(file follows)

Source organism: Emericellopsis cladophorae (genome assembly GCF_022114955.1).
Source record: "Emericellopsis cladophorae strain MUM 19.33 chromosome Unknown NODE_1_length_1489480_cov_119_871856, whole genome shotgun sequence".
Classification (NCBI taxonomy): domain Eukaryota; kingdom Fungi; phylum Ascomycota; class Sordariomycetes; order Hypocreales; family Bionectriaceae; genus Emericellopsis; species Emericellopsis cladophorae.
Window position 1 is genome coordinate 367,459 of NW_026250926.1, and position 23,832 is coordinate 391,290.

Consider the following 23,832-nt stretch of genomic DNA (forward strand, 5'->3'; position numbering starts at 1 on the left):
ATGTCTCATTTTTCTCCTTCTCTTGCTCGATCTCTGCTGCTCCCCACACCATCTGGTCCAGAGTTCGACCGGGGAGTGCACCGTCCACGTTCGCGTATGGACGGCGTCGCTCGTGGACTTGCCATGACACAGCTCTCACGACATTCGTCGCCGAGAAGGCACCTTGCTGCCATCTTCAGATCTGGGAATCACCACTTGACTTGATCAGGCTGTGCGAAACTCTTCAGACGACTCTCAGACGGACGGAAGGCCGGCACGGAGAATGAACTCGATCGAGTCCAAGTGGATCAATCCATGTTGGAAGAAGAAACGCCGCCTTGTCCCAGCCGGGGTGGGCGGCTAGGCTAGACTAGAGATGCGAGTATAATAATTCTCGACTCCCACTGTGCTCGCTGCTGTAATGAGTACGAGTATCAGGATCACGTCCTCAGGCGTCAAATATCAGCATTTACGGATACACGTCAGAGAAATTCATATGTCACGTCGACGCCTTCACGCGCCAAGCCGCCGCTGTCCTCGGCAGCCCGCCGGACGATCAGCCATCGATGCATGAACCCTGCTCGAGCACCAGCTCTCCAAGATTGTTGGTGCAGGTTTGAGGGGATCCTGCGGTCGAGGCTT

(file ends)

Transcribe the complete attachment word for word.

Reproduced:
Source organism: Emericellopsis cladophorae (genome assembly GCF_022114955.1).
Source record: "Emericellopsis cladophorae strain MUM 19.33 chromosome Unknown NODE_1_length_1489480_cov_119_871856, whole genome shotgun sequence".
Classification (NCBI taxonomy): domain Eukaryota; kingdom Fungi; phylum Ascomycota; class Sordariomycetes; order Hypocreales; family Bionectriaceae; genus Emericellopsis; species Emericellopsis cladophorae.
Window position 1 is genome coordinate 367,459 of NW_026250926.1, and position 23,832 is coordinate 391,290.

Consider the following 23,832-nt stretch of genomic DNA (forward strand, 5'->3'; position numbering starts at 1 on the left):
ATGTCTCATTTTTCTCCTTCTCTTGCTCGATCTCTGCTGCTCCCCACACCATCTGGTCCAGAGTTCGACCGGGGAGTGCACCGTCCACGTTCGCGTATGGACGGCGTCGCTCGTGGACTTGCCATGACACAGCTCTCACGACATTCGTCGCCGAGAAGGCACCTTGCTGCCATCTTCAGATCTGGGAATCACCACTTGACTTGATCAGGCTGTGCGAAACTCTTCAGACGACTCTCAGACGGACGGAAGGCCGGCACGGAGAATGAACTCGATCGAGTCCAAGTGGATCAATCCATGTTGGAAGAAGAAACGCCGCCTTGTCCCAGCCGGGGTGGGCGGCTAGGCTAGACTAGAGATGCGAGTATAATAATTCTCGACTCCCACTGTGCTCGCTGCTGTAATGAGTACGAGTATCAGGATCACGTCCTCAGGCGTCAAATATCAGCATTTACGGATACACGTCAGAGAAATTCATATGTCACGTCGACGCCTTCACGCGCCAAGCCGCCGCTGTCCTCGGCAGCCCGCCGGACGATCAGCCATCGATGCATGAACCCTGCTCGAGCACCAGCTCTCCAAGATTGTTGGTGCAGGTTTGAGGGGATCCTGCGGTCGAGGCTT